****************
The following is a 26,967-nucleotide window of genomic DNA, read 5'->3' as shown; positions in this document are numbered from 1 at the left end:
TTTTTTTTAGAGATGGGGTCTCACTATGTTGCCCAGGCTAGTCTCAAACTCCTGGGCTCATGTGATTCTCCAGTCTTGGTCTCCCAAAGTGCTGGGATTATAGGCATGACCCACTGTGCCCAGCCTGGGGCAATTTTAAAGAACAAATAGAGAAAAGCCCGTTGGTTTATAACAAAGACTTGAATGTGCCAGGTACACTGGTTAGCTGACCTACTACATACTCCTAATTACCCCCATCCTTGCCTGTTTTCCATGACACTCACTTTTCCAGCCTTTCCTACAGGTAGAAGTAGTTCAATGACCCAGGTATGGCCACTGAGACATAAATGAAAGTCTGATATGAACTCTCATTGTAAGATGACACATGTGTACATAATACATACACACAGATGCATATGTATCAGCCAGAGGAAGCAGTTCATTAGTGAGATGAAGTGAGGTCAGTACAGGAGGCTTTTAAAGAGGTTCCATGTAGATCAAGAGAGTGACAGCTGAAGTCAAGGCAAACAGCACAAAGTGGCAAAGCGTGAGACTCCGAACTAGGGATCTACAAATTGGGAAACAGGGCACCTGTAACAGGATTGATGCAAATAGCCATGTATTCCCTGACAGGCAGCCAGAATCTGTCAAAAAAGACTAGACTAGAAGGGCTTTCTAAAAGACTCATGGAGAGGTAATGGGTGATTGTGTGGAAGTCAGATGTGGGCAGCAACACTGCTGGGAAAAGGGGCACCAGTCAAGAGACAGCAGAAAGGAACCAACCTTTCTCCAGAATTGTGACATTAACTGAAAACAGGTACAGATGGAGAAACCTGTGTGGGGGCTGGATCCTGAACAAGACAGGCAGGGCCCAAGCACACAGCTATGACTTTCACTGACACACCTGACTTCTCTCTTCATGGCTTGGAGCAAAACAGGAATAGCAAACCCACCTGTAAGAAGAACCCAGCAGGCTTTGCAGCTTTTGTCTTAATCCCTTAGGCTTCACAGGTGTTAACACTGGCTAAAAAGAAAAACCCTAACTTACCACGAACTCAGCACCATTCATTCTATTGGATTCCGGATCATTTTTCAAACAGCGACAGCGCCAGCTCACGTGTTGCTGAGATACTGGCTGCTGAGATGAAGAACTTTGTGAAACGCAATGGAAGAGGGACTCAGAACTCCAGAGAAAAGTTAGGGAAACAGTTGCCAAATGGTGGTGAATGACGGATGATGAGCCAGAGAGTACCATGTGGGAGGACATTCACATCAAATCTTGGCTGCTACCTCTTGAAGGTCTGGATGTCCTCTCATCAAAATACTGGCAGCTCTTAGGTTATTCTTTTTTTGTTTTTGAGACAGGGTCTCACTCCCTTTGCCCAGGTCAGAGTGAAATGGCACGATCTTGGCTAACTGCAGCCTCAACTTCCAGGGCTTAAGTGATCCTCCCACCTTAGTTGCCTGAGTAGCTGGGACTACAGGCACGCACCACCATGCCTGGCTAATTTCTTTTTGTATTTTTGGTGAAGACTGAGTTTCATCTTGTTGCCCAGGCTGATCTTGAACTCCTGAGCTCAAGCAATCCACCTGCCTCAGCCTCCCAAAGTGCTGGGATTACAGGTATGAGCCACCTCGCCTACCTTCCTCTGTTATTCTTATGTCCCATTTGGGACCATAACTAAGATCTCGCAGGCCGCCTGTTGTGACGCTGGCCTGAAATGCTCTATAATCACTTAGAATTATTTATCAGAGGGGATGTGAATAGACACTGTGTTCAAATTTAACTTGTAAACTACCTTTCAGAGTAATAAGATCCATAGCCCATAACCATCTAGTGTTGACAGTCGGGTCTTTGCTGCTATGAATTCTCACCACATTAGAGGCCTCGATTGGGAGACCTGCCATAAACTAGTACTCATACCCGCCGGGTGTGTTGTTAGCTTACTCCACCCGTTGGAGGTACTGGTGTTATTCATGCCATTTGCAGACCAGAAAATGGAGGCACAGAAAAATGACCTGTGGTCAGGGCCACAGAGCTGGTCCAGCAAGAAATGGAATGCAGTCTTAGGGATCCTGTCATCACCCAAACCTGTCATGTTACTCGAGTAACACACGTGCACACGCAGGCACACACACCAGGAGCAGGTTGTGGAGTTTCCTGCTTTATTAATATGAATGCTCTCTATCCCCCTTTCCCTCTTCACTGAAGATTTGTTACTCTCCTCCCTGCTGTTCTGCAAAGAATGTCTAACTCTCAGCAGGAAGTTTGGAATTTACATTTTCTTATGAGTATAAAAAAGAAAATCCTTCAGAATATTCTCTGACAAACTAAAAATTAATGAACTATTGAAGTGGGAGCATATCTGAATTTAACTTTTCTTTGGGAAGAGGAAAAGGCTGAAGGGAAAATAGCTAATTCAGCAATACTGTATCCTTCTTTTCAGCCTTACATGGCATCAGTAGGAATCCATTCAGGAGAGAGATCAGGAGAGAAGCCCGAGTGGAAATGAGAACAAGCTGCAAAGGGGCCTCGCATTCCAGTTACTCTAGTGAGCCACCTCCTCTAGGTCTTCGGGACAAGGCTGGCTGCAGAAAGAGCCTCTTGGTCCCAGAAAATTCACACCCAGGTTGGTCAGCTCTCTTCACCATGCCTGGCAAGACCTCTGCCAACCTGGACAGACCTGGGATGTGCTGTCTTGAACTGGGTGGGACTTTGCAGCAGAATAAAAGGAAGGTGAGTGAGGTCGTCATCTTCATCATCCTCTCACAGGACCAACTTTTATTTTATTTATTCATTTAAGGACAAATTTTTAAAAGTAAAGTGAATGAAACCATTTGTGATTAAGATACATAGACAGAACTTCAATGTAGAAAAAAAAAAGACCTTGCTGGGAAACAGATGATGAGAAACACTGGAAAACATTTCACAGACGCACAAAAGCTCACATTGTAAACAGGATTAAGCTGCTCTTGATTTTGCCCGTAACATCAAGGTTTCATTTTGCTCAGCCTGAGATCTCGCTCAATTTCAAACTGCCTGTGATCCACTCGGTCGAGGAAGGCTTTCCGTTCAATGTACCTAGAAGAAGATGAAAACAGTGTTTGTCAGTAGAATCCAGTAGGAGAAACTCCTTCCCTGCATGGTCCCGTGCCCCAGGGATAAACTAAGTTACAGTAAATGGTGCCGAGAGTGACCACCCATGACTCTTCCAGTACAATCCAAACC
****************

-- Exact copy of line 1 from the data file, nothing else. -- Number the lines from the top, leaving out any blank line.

The following is a 26,967-nucleotide window of genomic DNA, read 5'->3' as shown; positions in this document are numbered from 1 at the left end: